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Illustration: Aïda Amer/Axios

Forecasts of a grim future ahead from extreme weather have been at once so vague and frequent as to numb many people as to what's coming. But it turns out that this is the second incidence in history of climate change at least partly induced by humans.

Driving the news: In the first, a half-millennium ago, humans made the Earth cooler, which contributed to famine, disease, and popular uprisings in Europe, experts say. In much-discussed new research, U.K. scientists say the 16th century exploration of the Americas by Europeans led to a cascade of disaster.

The toll included:

  • The deaths of some 55 million native people to pandemic disease over less than a century, representing 90% of the inhabitants of North and South America — and 10% of the world population.
  • A reforestation of their now-fallow farms, covering a combined area about the size of France, causing a massive and sustained amount of carbon to be sucked from the atmosphere.
  • A consequent deepening of the so-called Little Ice Age, when temperatures plunged in Europe and across the globe. Among popular uprisings were mob violence in Ireland and a resurgence of witchcraft trials.

Why it matters: The research, from four scholars at University College London, suggests that European contact with the Americas starting with Columbus had an impact on a vast scale — shifting human and Earth history.

"It caused about half of the cold snap in the 17th century that caused all kinds of havoc all over the world," Charles Mann, author of "1493: Uncovering the New World that Columbus Created," tells Axios.

  • Thought bubble from Andrew Freedman, author of Axios' Science newsletter: "Assuming the new study is correct, it indicates that the era of human-engineering of the climate system started much earlier than the Industrial Revolution."
  • "It also suggests that the discussions about the task before us — slowing, halting and reversing global warming — may be too focused on high-tech carbon removal technologies. Planting trees and maintaining healthy forests might deserve a higher place on the priority list for carbon removal, the study suggests."

The linkage of the post-Columbus human disaster and climate cooling remains controversial, though it's accepted by an increasing number of mainstream experts, and the paper has gotten some pushback.

  • "The paper is thought-provoking, but it gives a certainty about this relationship that is not justified," says Dagomar Degroot, a professor at Georgetown, who says he has taught the theory for three or four years.
  • "I don't want to say the article is wrong or not interesting. ... [But] you can't isolate things to America without a clear sense of what was happening globally. We don't have that yet. A lot of scholarship is still in flux," Degroot tells Axios.

The research follows up on pioneering research by William Ruddiman, an emeritus professor at the University of Virginia. Since the early 2000s, Ruddiman has argued that humans began to alter the climate as soon as they organized farming 5,000 to 8,000 years ago.

  • Andrew Koch, lead co-author of the paper, tells Axios the research was meant to pull together and rationalize all of the research by Ruddiman and others, including the carbon record from ice cores pulled from Antarctica. "No one had really reviewed all of it," Koch said.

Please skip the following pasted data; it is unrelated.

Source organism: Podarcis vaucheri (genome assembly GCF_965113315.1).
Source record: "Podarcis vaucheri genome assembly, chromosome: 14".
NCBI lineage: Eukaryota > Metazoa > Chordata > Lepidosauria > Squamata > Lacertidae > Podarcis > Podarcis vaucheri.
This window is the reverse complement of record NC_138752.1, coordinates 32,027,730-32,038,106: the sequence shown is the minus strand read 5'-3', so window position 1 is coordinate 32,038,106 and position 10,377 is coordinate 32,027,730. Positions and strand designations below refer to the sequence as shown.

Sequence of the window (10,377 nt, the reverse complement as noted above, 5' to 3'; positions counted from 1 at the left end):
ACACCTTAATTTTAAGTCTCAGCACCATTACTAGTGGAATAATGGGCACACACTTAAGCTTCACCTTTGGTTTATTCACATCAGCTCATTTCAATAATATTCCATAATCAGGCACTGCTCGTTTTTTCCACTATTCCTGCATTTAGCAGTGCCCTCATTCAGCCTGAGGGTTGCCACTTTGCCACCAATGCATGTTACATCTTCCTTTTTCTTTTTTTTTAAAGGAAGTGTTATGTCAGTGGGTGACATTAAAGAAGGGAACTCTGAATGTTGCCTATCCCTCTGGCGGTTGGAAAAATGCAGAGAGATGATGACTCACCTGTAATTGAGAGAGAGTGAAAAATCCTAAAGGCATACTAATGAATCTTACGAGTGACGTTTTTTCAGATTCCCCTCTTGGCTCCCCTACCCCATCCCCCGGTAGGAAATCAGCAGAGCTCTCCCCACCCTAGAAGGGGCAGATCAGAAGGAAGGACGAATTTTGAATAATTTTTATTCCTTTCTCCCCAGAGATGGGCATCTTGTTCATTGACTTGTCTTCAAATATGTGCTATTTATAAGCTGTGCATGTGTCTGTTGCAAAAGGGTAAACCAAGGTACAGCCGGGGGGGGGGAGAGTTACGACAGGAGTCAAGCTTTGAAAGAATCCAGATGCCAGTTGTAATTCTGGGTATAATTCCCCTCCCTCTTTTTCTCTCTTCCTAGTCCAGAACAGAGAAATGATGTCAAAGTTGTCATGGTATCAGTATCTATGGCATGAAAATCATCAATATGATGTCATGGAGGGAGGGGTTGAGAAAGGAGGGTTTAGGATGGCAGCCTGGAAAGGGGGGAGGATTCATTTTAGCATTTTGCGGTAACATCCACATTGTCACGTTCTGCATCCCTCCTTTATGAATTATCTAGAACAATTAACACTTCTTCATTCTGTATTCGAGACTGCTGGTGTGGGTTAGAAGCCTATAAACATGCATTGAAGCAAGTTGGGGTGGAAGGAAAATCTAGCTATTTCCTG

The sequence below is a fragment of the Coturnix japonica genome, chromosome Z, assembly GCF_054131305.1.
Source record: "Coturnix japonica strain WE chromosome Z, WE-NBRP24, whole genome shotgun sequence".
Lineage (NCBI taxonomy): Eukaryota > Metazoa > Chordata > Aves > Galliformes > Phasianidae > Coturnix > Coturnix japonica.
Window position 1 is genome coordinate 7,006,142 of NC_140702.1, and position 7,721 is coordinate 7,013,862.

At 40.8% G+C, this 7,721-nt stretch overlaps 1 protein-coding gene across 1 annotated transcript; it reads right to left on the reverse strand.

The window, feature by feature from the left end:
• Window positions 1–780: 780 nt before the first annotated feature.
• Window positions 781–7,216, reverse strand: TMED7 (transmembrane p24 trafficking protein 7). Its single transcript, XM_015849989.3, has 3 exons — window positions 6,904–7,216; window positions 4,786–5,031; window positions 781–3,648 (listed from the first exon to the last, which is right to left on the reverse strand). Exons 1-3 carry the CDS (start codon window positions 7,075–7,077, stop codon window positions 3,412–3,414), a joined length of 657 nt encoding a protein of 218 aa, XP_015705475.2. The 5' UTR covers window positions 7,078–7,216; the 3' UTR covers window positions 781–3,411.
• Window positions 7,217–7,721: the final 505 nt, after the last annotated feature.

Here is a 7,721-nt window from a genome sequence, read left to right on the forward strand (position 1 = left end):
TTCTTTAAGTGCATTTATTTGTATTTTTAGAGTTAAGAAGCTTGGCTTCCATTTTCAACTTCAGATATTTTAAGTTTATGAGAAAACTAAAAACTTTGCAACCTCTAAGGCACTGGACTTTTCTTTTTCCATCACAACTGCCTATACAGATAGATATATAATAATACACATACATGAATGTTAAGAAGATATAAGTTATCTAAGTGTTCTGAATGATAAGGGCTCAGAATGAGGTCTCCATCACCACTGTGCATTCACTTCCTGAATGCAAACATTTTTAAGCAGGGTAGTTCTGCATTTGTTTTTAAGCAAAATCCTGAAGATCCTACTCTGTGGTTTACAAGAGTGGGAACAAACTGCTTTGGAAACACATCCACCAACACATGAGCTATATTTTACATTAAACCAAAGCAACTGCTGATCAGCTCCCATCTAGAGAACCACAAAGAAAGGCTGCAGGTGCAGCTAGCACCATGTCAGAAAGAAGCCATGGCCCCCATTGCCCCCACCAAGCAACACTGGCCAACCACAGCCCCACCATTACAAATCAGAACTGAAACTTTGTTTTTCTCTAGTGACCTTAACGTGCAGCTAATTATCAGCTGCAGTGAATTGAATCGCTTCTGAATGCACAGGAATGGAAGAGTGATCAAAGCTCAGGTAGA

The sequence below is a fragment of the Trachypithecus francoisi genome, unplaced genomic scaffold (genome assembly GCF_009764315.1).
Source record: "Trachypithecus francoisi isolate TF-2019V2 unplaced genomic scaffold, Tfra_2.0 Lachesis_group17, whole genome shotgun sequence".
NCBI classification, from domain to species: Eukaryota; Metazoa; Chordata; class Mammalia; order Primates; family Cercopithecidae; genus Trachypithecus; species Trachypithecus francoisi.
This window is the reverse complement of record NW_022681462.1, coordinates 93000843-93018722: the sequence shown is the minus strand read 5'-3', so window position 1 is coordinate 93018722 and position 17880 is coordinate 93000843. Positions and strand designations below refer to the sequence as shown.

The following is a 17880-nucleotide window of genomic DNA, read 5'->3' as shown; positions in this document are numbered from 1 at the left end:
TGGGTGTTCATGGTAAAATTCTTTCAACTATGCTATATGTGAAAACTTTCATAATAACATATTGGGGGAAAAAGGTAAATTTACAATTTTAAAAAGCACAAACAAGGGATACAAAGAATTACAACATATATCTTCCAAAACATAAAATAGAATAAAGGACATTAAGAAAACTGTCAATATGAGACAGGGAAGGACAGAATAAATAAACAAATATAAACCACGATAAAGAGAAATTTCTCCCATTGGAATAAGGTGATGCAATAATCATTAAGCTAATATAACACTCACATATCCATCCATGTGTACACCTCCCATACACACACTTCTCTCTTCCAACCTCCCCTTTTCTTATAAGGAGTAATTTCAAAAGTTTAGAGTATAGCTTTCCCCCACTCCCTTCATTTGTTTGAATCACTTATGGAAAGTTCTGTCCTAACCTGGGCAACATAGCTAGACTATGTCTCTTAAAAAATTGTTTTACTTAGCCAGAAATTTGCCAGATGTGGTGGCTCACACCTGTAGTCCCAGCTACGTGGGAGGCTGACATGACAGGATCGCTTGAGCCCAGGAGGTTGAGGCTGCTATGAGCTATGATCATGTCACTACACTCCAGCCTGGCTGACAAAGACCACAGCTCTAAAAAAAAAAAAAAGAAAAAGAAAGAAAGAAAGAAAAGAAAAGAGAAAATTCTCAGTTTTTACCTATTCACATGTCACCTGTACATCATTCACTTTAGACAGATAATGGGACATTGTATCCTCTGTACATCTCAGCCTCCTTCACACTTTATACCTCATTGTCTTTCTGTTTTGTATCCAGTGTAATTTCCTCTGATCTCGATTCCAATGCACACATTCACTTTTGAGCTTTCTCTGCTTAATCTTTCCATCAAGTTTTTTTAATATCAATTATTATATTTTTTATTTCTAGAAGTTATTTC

• Ruddiman, reached at home in Virginia, said he was a peer reviewer of the paper and that he had only one quibble, which the authors handled in a footnote. It was on the amount of acreage taken up by farms and burning, which Ruddiman said was actually much larger.

The results vastly increase popular notions of how many people inhabited the New World at the time Europeans arrived: There were about 60 million people, requiring the cultivation of a little over 1 hectare of land each, or a total of about 60 million hectares.

  • "The cessation of farming doubled the cooling of the Little Ice Age," said Mark Maslin, a professor at University College London and a co-author both of the paper and a new book, "Human Planet: How We Created the Anthropocene."

Go deeper

Caitlin Owens, author of Vitals
27 mins ago - Health

Why waiving vaccine patents might be a bad idea

Illustration: Aïda Amer/Axios

It will take more than waiving patent protections for coronavirus vaccines — which the Biden administration now says it supports — to fix the gaping global divide in access.

Why it matters: Waiving drug companies' intellectual property rights risks setting a bad precedent for future investment in new drugs. And that risk may not be worth it without additional steps to meaningfully increase the availability of shots across the world.

Coronavirus cases hit a seven-month low

Expand chart
Data: CSSE Johns Hopkins University; Map: Andrew Witherspoon/Axios

Coronavirus infections in the U.S. are now at their lowest levels in seven months, thanks to the vaccines.

The big picture: The vaccines are turning the tide in America's battle with the coronavirus. Deaths and serious illnesses have dropped significantly, and now cases are falling too — an important piece of protection for the future, if we can keep it up.

3 hours ago - World

India sets new COVID world record as oxygen demand jumps seven-fold

COVID-19 patients being treated with free oxygen at a makeshift clinic in Indirapuram, Uttar Pradesh, India. Photo: Rebecca Conway/Getty Images

India has seen demand for oxygen jump "seven-fold" as the country set a new world record for daily COVID-19 cases on Thursday, per AP.

By the numbers: India's health ministry reported 412,262 new infections, taking the official tally past 21 million, and 3,980 deaths from the coronavirus in the past 24 hours. The official death toll now stands at 230,168. The actual numbers are believed to be much higher.